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Putting A Value On Your Job Benefits

What’s Your Benefits Package Really Worth?

Large medical groups are desperate for physicians, both specialists and general practitioners. The HMO’s make most of their money by having their Family Medicine and Internal Medicine doctors manage the large volume of patients, minimizing costly interventions by specialists – both are in high demand.

In order to attract and keep physicians these groups offer impressive benefits packages which is what is often referred to as the golden handcuffs. They are often lavish and included for free or heavily discounted for full-time and some part-time employees.

Let’s list a few of these things and figure out what the cost would be for you replace them with your own equivalent. This is especially useful if you are considering to take a job with less benefits and are worried that the benefits you are leaving behind have more value than they really do.

  1. Health insurance
  2. Dental insurance
  3. Life insurance
  4. Disability insurance
  5. Malpractice insurance
  6. 401k and other defined contribution plans
  7. Pension accounts
  8. Paid time off
  9. CME/licensing reimbursement


Health Insurance – You Don’t Need A Cadillac Plan

I’ve spent a lot of time online pricing out health plans and there are so many damn options, it’s simply a personal preference when it comes to this. What do you really need though? There are amazing HMO’s out there nowadays, these aren’t the anemic HMO’s of the 80’s and 90’s.

Understand that there are some specialists out there who get to make more money by performing a procedure on you (I said some, not all). So, make sure you are in a medical system where doctors don’t get to make money off of you for doing more to you. I’ll leave it at that.

So let’s put a value on such a health-plan, $650/month will get you an incredible plan for 2 adults and 2 kids. You can get even cheaper but let’s stick with this.

Dental Insurance – You Don’t Need This

Yea, I’ve had such horrible teeth all my life that I can assure you there is no need for dental insurance. There are plenty of good dentists out there who will give you discounts for paying cash.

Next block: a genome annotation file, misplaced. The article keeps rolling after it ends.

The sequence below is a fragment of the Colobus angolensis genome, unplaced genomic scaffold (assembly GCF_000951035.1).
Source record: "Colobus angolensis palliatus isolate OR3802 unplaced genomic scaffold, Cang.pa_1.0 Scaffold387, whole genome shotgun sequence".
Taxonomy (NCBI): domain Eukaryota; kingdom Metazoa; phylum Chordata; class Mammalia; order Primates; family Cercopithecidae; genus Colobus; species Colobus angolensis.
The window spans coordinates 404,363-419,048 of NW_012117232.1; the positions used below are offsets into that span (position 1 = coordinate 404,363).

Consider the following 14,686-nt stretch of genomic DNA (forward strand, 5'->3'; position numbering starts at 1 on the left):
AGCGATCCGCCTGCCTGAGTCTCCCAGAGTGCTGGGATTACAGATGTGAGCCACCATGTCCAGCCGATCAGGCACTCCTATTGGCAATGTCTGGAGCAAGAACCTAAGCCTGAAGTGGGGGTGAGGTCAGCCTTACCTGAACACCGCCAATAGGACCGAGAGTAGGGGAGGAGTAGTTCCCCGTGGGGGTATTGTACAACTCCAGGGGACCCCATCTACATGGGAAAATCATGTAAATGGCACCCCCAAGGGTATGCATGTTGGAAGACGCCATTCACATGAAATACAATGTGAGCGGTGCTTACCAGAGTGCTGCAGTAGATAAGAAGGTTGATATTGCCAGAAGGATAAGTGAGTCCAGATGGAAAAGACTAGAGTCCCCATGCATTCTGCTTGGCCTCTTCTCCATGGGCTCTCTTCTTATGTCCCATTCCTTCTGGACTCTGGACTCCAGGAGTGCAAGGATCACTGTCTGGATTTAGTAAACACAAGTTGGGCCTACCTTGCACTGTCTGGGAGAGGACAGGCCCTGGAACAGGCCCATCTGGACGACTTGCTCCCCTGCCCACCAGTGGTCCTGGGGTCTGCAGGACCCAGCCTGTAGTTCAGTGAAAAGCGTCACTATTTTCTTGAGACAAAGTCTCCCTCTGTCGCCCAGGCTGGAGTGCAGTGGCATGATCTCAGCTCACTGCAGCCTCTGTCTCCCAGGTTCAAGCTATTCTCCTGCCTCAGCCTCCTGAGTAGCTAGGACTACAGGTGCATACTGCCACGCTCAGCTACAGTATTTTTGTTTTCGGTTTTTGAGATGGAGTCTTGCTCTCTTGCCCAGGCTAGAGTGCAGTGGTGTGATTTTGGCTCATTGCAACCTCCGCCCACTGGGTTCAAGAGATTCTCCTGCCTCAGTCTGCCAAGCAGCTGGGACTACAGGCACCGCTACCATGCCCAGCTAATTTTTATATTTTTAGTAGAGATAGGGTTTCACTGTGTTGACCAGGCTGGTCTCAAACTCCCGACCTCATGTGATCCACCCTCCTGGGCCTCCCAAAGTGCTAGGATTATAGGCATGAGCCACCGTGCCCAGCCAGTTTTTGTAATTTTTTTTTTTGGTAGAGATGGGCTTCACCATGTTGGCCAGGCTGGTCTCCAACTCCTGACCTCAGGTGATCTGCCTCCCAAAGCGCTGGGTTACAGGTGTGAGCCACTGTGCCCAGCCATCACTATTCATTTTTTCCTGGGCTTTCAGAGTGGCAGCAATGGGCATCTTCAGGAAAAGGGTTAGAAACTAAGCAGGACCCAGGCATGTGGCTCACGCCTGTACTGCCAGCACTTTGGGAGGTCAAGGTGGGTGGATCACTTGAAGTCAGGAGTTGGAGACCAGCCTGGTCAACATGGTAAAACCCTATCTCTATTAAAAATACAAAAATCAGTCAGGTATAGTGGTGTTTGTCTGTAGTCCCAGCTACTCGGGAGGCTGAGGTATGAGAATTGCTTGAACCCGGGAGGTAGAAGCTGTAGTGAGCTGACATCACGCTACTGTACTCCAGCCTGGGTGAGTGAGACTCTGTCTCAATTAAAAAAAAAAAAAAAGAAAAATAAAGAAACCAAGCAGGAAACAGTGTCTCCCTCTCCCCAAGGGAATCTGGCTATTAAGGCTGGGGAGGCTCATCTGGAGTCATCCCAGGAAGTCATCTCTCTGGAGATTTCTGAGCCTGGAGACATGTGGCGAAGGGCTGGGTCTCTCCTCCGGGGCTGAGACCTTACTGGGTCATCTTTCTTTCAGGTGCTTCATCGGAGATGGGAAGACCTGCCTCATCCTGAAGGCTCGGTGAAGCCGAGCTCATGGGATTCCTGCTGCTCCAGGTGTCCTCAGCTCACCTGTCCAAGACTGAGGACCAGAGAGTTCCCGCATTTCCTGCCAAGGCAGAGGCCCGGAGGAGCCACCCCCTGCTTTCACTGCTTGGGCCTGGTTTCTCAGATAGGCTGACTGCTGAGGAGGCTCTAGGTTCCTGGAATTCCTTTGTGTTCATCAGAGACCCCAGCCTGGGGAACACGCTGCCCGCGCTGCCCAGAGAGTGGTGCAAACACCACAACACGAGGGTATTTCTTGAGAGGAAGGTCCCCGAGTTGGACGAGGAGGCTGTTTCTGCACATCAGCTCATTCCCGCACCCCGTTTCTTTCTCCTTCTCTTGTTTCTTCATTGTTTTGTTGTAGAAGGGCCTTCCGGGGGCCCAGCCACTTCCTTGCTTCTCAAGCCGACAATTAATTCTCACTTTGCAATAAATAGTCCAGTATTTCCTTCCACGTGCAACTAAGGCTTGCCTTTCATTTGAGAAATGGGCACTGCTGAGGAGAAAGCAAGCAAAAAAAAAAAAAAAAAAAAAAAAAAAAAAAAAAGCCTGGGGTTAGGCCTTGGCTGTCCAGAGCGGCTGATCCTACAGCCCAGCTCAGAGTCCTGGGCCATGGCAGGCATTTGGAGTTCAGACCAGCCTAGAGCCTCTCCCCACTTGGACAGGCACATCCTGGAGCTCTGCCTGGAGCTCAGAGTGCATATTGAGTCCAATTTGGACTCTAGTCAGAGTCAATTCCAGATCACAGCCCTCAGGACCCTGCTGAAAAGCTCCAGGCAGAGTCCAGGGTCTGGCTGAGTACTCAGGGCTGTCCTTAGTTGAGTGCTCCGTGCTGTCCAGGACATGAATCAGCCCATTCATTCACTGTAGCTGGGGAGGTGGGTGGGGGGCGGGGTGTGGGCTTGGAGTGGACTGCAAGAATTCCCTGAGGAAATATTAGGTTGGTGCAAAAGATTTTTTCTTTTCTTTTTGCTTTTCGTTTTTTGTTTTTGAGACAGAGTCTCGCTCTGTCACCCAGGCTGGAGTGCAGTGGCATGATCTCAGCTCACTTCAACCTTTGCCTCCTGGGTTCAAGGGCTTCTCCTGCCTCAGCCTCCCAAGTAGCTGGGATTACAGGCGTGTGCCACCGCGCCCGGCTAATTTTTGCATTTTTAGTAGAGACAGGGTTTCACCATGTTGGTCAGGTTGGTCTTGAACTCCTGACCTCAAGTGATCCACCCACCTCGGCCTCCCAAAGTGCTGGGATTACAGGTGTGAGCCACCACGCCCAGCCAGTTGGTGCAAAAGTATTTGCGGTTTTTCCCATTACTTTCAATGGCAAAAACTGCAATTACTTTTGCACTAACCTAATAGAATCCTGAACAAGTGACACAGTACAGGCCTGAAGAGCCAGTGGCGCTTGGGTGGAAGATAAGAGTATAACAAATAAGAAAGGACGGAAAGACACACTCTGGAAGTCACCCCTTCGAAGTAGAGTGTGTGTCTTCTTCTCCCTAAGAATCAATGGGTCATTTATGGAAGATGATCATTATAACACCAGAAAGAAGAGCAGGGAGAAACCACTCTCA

The only time I had amazing dental coverage was in 2015 and coincidentally my teeth were doing great then. Now, in 2016, my medical group decided to decrease the coverage of their dental plan, it’s simply too expensive to maintain.

So, you don’t need it, your cost should be $0 out-of-pocket.

Life Insurance – Term life insurance is cheap, incredibly cheap

There are many online calculators you can use to figure out the out-of-pocket cost for these. There are many types of life insurances out there, most are great to sell but horrible to buy – keep your life simple, go for term life insurance.

You can get somewhere around $500k of life insurance value for $15-20/month – really cheap. A good health insurance broker can figure out how much you need. Let’s say $100/month for this expense if you decide to go solo.

Bonus question, if your household is financially independent do you need life insurance?

Disability Insurance – The group policies usually suck

I’ve looked over the group policies that my previous employers provided and none of them were “specific” enough to make them worthwhile. Let me explain.

Disability insurance terms have to be really detailed. There are many “riders” that can be added which I won’t get into. If the plan isn’t job-specific then come payout-time they will find one thing or another to contend with, preventing you from getting any income during your disability.

The policies you purchase privately can be fully fine-tuned, unlike the group plans. Here it’s critical to have a really good broker who can walk you through the details. You don’t want to be a surgeon who develops paresis from cervical nerve damage and not get a payout because you can still see patients in a clinic.

For around $600/month you can get quite the disability plan. I’ve priced this out a few times and for an urgent care doctor like myself making $300k/year these numbers are quite accurate.

Retirement Accounts – Nice To Have But Not As mUch of a savings as you think

This one gets a bit more involved. Let’s talk about retirement accounts for a minute. For the high-earning employees, like most doctors, it’s nice to get a tax-break by having 401k’s, Keogh’s, 401a’s etc made available to us.

Contributions from your paychecks to such accounts lower your taxable income. If you make $118k in 2016 and you set aside $18k in your 401k then you will only owe taxes on $100k. That $18k will grow tax-free until you make withdrawals from it, that’s when you will pay the deferred income taxes, whatever they might be at the time of withdrawal.

So if I’m per diem, an independent contractor, a moonlighter or whatever you want to call it, without an employer-sponsored retirement account, I won’t be able to set this tax-deferred money aside.

Sure, at first glance this might suck. But hopefully you have set a little aside in residency in your 403b or 401k, and perhaps set a little more aside in your first few years of working. When the opportunity comes knocking with a great job that doesn’t offer such retirement benefits then you need to decide whether the flexibility of the new job, the lower stress, the better hours (or whatever) is worth forgoing those retirement accounts.